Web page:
- Stroke fill: can have the same values as fill, but is applied to the object's stroke.
- Stroke style: can vary in width, join styles of miter (configurable limit), rounded or bevel, cap styles of offset, round or full. Dashed strokes with configurable offsets are supported. Start, mid and end markers, of various types (arrows, dots, diamonds, etc...) are supported.
- Opacity: specifies alpha value for all fill colors. Each object has a distinct opacity value, which e.g. can be used to make groups transparent.
- Filters: there is an easy-to-use slider for Gaussian blur for each object. Categorized filter stacks using the SVG filters can be constructed using the Filters dialog.
The style attributes are 'attached' to the source object, so after cutting/copying an object into the clipboard, the style's attributes can be pasted to another object.
Inkscape has a comprehensive tool set to edit paths, as they are the basic element of a vector file. The Node tool allows editing single or multiple paths on single or multiple node levels by editing the position of nodes and control points of Bezier paths or Spiro curves. Path segments can be adjusted by dragging them. When multiple nodes are selected, they can be moved, scaled and rotated using keyboard shortcut or mouse controls. Additional nodes can be inserted into paths at arbitrary or even placements, and an effect can be used to insert nodes at predefined intervals. When nodes are deleted, the handles on remaining ones are adjusted to preserve the original shape as closely as possible.
Tweak tool is provided for more high-level, whole object(s) or node editing regions (parts) of an object. It can push, repel/attract, randomize positioning, shrink/enlarge, rotate, copy/delete selected whole objects. With parts of a path you can push, shrink/enlarge, repel/attract, roughen edges, blur and color. Nodes are dynamically created and deleted when needed while using this tool, so it can also be used on simple paths without pre-processing.
Other possible high-level operations on paths include offsetting or insetting a path by a fixed amount. Creating an unlinked dynamic offset of a path which can be fine tuned using the Node tool. Creating a linked offset of a path will update whenever the original is modified. Object converting another shape like a spiral or text into a path, converting the stroke of a shape to a path. Simplifying a path to contain less nodes while preserving the shape, or performing Boolean operations like union, difference, intersection or exclusion on them.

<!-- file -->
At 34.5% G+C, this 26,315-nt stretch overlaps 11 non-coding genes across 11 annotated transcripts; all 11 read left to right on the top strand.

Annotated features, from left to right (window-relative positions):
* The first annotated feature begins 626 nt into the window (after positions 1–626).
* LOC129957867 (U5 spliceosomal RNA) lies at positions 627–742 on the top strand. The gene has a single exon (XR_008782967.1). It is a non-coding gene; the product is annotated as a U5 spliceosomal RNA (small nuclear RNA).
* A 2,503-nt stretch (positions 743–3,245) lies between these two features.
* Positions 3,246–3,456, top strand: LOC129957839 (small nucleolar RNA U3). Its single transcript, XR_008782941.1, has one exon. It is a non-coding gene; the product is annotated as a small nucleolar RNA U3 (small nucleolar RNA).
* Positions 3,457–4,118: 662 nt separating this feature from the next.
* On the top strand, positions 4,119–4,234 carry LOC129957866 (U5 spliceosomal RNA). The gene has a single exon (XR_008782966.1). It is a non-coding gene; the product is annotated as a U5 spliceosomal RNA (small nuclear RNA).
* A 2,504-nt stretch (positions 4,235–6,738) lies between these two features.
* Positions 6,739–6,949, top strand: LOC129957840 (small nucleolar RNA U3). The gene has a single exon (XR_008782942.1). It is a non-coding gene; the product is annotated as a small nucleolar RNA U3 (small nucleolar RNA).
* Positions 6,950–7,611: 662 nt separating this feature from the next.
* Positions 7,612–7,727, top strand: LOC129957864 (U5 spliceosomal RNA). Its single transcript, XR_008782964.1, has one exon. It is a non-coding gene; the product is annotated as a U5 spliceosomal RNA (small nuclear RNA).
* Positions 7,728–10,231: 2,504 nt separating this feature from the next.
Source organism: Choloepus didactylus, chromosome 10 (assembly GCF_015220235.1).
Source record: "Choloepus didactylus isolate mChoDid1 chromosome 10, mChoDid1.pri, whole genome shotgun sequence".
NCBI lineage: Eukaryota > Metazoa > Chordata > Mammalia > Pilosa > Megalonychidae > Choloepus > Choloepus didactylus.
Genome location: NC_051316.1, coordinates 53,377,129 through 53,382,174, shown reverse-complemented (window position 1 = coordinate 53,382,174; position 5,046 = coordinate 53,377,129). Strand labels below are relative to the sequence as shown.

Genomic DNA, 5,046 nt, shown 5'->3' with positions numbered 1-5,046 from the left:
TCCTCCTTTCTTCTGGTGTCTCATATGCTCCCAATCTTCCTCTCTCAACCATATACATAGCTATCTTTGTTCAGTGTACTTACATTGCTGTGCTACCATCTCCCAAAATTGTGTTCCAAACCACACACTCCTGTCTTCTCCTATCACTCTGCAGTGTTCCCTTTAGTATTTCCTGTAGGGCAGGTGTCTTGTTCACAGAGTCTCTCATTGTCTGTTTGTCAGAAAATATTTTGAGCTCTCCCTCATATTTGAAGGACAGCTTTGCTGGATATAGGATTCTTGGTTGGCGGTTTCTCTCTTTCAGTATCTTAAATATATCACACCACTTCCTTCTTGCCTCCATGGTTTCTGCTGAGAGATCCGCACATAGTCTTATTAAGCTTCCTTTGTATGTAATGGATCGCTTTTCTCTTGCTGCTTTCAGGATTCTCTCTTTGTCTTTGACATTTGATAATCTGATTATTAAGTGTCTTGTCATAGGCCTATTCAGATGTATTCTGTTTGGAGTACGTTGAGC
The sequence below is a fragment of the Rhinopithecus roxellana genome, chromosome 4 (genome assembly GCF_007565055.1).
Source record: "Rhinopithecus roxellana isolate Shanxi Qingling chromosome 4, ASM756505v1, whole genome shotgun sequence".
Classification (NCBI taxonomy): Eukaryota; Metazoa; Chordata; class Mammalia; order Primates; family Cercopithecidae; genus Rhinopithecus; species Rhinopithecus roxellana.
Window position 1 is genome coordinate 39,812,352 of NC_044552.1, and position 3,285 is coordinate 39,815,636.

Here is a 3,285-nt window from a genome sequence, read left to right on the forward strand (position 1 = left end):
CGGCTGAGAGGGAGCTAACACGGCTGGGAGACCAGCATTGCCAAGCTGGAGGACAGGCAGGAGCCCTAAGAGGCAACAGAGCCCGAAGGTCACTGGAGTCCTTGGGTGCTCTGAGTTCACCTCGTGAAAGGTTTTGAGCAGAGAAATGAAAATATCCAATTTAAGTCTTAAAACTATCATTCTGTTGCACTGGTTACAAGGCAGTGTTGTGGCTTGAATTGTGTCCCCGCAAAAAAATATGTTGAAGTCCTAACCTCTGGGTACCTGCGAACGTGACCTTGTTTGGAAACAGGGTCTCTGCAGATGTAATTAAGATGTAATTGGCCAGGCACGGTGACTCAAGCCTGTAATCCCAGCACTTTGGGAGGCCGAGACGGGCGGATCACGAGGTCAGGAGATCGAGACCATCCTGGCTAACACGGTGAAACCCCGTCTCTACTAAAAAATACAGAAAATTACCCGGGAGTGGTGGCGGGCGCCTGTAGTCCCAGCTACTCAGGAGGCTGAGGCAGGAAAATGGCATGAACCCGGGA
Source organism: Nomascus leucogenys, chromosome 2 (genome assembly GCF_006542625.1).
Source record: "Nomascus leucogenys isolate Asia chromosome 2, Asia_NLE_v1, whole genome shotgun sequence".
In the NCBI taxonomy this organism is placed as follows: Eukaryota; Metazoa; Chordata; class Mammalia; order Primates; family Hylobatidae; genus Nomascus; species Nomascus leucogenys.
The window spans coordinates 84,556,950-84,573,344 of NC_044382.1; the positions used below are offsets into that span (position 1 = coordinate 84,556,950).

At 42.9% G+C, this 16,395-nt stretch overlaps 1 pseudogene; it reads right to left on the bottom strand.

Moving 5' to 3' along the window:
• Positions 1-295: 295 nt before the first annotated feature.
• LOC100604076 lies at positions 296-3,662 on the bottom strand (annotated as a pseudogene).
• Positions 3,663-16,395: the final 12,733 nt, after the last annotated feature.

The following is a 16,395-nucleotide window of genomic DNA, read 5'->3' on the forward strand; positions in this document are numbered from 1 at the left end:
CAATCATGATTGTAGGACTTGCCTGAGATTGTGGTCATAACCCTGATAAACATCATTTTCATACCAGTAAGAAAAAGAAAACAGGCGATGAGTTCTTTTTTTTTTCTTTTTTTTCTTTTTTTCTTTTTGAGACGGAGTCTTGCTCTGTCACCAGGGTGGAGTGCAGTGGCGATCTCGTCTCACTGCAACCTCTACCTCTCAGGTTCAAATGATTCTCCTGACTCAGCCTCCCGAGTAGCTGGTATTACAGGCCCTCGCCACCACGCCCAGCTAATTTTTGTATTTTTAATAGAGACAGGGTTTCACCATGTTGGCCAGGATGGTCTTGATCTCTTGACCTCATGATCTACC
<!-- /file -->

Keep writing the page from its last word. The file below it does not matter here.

Recent releases include a feature called Live Path Effects, which can apply various modifiers to a path. Envelope Deformation is available via the Path Effects and provides a perspective effect. There are more than a dozen of these live path effects. LPE can be stacked onto a single object and have interactive live on canvas and menu-based editing of the effects.
Inkscape supports text editing for both regular multi-line text (SVG's
<text> element) and flowed text (the non-standard
<flowRoot> element, formerly proposed for SVG 1.2). As of version 0.47, flowed text is not rendered by other applications, due to a lack of an appropriate parallel
<switch> structure in the SVG document. The SVG 1.2 Tiny
<textArea> element is not supported. All text is directly editable on canvas. Text rendering is based on the Pango library, which allows Inkscape to support several complex scripts including Hebrew, Arabic, Thai, Tibetan, etc. Kerning and letter-spacing can be adjusted on a per-glyph basis using keyboard shortcuts. Putting text on path is also supported, and both the text and the path remain editable. Inkscape supports italicized and bold, as well as super- and subscript character attributes, but underlining is not yet implemented.
Unlike many other GTK+ applications, Inkscape uses its own rendering library to create graphics, called
libnr can render images at up to 256x zoom with anti-aliasing, and update graphics during transformations. There are alternative outline and no filter viewer modes which can considerably increase responsiveness when working with complex drawings. Inkscape uses Cairo to render in outline mode (as of version 0.46).9